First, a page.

The Law Society of Hong Kong has announced that law students seeking to become trainee solicitors in the territory must pass a new qualifying exam from 2021: the Common Entrance Examination (CEE).
However, the announcement came before consultations were completed, and the Law Society has yet to provide a full rationale for the change, frustrating local legal scholars.
Currently, prospective solicitors must graduate from an LLB or JD programme in Hong Kong or another common law jurisdictions, then complete the Postgraduate Certificate in Laws and pass the internal examination set by schools before becoming a trainee solicitor.
According to the future scheme, “a person may only enter into a trainee solicitor contract if that person has passed a Common Entrance Examination. The CEE will be set and marked by the Law Society.”
Under this system, students will have to complete the PCLL course but will not be required to take the examination set by PCLL providers, which will be replaced by a single unified test that will bypass Hong Kong’s university programmes.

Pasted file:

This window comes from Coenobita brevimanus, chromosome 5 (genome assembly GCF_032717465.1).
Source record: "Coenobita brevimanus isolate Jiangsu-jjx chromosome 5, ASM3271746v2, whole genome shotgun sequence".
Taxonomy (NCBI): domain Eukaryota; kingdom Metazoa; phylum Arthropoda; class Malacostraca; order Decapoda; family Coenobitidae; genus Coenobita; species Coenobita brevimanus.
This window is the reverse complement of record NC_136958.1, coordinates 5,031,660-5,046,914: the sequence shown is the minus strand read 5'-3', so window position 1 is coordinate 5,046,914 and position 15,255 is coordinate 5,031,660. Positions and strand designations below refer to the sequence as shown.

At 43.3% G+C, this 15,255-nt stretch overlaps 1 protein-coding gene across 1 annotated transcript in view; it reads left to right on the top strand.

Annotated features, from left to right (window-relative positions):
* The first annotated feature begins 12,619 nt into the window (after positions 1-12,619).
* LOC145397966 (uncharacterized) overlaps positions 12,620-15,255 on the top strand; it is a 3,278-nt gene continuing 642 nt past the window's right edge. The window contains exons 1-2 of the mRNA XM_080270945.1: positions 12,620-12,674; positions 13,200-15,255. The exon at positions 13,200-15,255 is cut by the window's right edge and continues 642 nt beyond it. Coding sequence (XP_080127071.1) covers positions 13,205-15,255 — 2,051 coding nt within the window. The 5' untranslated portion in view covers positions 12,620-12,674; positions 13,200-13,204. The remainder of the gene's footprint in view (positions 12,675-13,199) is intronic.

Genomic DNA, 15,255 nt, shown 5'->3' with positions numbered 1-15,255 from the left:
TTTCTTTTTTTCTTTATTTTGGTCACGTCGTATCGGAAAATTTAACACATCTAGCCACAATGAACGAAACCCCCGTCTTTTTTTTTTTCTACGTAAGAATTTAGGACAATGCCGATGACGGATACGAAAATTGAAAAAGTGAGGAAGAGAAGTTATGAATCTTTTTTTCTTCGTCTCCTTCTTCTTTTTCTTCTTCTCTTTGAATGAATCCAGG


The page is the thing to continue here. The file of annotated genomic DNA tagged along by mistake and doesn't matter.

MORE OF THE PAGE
The Law Society said that as a regulatory body, it has a duty to maintain the standards of the profession and to protect the public interest. It also said that the purposes of implementing the exam are to uphold the quality of entrants to the profession and to make it accessible to those with ability.
In a statement to the media, the University of Hong Kong Faculty of Law said that they were surprised the Law Society has decided to go ahead with the CEE when the legal education review, which only began last October, has yet to be completed by the Standing Committee on Legal Education and Training.
“It is regrettable that the Law Society did not wait for the Standing Committee’s consultants to finish their review of the current state of legal education and training in Hong Kong,” Simon Young, Acting Dean of the University of Hong Kong Faculty of Law told HKFP. “The CEE proposal will add another hurdle for law students wanting to become solicitors… Much time and expense will be needed to establish a credible CEE. Students will also need to spend much time and expense trying to pass the CEE.”
“Why Hong Kong’s legal profession needs the CEE starting from 2021 has not been fully explained by the Law Society. Indeed very few details about the CEE have yet to be made public,” Young added. The faculty also said that they are waiting to learn more about the reasons justifying the need for the CEE, which has not been explained by the Law Society.
The Law Society did not respond directly to HKFP’s questions on the rationale behind the introduction of the CEE and the reasons for the change. “The purposes of introducing CEE are set out in the press release and the Law Society considers the implementation of CEE the right direction to achieve those purposes,” they said in their response.